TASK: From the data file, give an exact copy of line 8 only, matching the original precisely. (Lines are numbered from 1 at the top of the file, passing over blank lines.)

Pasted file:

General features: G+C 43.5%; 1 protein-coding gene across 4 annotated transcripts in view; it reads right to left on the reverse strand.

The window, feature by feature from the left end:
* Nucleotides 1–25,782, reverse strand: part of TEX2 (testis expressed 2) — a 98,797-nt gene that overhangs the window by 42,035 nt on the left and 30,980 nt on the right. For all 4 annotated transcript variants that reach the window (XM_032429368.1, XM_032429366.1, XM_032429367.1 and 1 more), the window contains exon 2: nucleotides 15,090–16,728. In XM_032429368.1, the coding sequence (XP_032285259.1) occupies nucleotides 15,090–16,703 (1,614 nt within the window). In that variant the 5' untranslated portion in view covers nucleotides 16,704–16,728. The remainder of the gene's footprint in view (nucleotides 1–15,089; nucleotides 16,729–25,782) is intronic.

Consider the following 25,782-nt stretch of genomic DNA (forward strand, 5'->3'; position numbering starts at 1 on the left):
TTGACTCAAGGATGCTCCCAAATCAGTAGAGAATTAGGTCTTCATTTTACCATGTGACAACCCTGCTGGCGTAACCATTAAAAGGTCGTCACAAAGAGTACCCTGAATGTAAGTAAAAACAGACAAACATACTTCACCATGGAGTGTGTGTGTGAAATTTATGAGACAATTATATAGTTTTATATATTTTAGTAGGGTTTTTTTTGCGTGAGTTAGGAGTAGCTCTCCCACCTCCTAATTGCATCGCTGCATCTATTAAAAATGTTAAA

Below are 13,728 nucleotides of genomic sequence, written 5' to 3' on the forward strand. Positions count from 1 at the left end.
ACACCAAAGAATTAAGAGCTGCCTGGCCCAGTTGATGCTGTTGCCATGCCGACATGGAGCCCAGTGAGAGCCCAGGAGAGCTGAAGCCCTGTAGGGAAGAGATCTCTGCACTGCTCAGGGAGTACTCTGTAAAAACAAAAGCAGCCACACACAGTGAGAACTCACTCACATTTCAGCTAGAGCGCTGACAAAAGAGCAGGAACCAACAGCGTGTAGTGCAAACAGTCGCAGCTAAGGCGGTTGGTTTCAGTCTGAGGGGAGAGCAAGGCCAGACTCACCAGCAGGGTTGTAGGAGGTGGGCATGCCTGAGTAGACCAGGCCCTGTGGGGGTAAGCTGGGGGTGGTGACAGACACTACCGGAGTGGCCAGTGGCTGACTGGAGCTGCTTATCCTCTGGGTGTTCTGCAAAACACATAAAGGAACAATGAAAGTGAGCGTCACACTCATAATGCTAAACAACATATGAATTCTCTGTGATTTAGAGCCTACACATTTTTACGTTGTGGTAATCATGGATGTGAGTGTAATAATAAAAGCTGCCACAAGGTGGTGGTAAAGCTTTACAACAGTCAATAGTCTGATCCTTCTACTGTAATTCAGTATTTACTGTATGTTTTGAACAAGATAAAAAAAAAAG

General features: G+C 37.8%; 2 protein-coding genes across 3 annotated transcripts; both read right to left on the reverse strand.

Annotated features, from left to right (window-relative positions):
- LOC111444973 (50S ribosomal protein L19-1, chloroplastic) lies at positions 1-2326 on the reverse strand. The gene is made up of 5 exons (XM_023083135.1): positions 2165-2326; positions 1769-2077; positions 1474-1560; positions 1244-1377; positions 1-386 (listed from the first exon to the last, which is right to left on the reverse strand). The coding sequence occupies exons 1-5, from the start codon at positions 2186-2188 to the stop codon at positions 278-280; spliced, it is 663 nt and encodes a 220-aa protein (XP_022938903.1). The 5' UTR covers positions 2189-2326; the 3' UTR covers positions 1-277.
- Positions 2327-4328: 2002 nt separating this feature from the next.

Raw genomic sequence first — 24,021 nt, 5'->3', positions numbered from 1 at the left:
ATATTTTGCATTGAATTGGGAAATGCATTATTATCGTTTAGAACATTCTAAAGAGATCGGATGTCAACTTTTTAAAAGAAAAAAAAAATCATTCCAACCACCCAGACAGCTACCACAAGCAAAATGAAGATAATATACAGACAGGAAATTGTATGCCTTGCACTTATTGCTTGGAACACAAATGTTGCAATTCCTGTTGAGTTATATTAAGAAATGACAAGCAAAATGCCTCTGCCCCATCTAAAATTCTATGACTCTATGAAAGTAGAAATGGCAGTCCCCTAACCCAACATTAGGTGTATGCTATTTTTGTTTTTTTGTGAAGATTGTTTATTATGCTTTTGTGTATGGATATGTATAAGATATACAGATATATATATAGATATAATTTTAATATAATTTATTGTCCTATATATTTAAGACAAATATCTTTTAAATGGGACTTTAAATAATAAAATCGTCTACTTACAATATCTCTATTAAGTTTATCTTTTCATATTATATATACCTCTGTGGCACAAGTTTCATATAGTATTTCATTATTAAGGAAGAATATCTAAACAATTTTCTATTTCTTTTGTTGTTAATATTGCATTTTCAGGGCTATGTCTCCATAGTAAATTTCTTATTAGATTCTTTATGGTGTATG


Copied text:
General features: G+C 37.8%; 2 protein-coding genes across 3 annotated transcripts; both read right to left on the reverse strand.